• March equinox and September equinox: a usage becoming the preferred standard by technical writers choosing to avoid Northern Hemisphere bias (implied by assuming that March is in the springtime and September is autumnal—true for those in the Northern Hemisphere but exactly opposite in the Southern Hemisphere).

  • Northward equinox and southward equinox: names referring to the apparent motion of the Sun at the times of the equinox.

  • Vernal point and autumnal point are the points on the celestial sphere where the Sun is located on the vernal equinox and autumnal equinoxrespectively (again, the seasonal attribution is that of the Northern Hemisphere).

  • First point (or cuspof Aries and first point ofLibra are names used by navigators andastrologersNavigational ephemeris tables record the geographic position of the First Point of Aries as the reference for position of navigational stars. Due to the precession of the equinoxes, the astrological signs of the tropical zodiac where these equinoxes are located no longer correspond with the actual constellations once ascribed to them. The equinoxes are currently in the constellations of Pisces and Virgo. However, modern tropical astrologers assert that the tropical zodiac, and thus 0º degrees Aries, always begins at the Vernal Equinox. Such modern astrologers see the zodiacal signs as 30º segments of the tropical zodiac, always beginning with the Spring equinoctial point, so that the astrological zodiac has no relation to the stars, there being therefore no discrepancy due to precession.

    The Seasons and Axis Tilt


  • The Earth's seasons are not caused by the differences in the distance from the Sun throughout the year (these differences are extremely small). The seasons are the result of the tilt of the Earth's axis.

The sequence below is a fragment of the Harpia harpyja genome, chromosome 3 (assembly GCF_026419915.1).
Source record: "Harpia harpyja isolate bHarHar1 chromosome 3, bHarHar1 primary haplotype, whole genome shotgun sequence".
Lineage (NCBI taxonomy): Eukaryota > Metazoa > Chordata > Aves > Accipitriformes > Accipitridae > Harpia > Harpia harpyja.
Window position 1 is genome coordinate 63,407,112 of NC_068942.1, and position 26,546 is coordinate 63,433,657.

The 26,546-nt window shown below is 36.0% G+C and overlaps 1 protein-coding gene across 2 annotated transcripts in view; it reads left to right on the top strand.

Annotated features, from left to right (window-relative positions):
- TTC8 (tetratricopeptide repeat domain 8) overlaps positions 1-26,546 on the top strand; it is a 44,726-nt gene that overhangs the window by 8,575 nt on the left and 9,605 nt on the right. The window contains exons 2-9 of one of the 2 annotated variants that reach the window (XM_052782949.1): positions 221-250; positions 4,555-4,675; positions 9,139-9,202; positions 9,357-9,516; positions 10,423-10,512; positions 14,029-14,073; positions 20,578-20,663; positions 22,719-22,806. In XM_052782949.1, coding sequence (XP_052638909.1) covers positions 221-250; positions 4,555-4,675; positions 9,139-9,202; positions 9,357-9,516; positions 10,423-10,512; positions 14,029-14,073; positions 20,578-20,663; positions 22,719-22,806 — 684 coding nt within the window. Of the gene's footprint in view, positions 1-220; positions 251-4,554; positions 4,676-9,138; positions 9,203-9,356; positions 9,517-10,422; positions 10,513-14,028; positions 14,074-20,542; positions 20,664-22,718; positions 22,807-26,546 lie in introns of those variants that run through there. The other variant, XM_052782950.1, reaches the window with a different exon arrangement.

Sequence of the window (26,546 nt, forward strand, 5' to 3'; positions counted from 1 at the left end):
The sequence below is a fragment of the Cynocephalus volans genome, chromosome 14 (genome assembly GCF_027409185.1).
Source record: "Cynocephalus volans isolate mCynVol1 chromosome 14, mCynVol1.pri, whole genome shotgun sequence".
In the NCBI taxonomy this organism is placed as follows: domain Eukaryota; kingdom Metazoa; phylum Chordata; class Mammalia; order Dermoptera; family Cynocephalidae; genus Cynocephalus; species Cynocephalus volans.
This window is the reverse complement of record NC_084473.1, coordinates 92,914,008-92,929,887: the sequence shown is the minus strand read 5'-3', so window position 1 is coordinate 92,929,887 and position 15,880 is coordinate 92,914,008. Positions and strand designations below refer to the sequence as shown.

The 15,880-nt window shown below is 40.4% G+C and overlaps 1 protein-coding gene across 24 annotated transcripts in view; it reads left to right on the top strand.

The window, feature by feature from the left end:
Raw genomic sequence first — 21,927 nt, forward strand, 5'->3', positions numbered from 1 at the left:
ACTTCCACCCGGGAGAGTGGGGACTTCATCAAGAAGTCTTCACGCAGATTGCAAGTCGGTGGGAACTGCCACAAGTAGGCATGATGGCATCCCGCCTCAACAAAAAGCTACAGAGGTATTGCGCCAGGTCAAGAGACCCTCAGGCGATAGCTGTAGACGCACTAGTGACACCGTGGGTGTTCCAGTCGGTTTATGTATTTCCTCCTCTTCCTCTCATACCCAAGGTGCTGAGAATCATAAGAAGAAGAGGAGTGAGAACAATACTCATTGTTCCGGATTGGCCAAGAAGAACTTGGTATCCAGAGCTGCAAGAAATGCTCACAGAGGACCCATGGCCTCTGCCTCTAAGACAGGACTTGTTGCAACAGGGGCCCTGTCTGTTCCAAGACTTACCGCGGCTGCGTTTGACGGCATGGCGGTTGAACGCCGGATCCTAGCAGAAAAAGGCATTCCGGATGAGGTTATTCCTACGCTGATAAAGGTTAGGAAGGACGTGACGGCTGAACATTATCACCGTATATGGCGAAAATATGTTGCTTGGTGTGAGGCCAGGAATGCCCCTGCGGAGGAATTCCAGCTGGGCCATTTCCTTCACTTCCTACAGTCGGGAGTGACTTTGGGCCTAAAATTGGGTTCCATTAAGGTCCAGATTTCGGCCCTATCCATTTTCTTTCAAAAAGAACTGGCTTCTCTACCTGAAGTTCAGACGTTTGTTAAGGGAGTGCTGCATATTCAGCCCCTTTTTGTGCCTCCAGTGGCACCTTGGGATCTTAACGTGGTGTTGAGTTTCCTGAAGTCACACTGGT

• The Earth's axis is tilted from perpendicular to the plane of the ecliptic by 23.45°. This tilting is what gives us the four seasons of the year - spring, summer, autumn (fall) and winter. Since the axis is tilted, different parts of the globe are oriented towards the Sun at different times of the year.

  • Summer is warmer than winter (in each hemisphere) because the Sun's rays hit the Earth at a more direct angle during summer than during winter and also because the days are much longer than the nights during the summer. During the winter, the Sun's rays hit the Earth at an extreme angle, and the days are very short. These effects are due to the tilt of the Earth's axis.

  • Solstices
    The solstices are days when the 
    Sun reaches its farthest northern and southern declinations. The winter solstice occurs on December 21 or 22 and marks the beginning of winter (this is the shortest day of the year). The summer solstice occurs on June 21 and marks the beginning of summer (this is the longest day of the year).

  • Equinoxes
    Equinoxes are days in which day and night are of equal duration. The two yearly equinoxes occur when the Sun crosses the celestial equator.

  • The vernal equinox occurs in late March (this is the beginning of spring in the Northern Hemisphere and the beginning of fall in the Southern Hemisphere); the autumnal equinox occurs in late September (this is the beginning of fall in the Northern Hemisphere and the beginning of spring in the Southern Hemisphere)

The earths axis

Earth's axis is the imaginary line which goes through the north and south poles and around which Earth spins. It is inclined 66.5 degrees from Earth's orbital plane,1 which means that it is tilted 23.5 degrees from a vertical 90 degrees. 

Generally, an axis is any imaginary or physical line that prescribes an object's movement. A taut string that goes through the center of a spinning ball would be an example of a physical axis. The string, as the axis, would represent the part of the ball that is not really moving or that is moving the least. 

An axis also includes the point that is known as the center of gravity.

Note: There are comments associated with this question. See the discussion page to add to the conversation.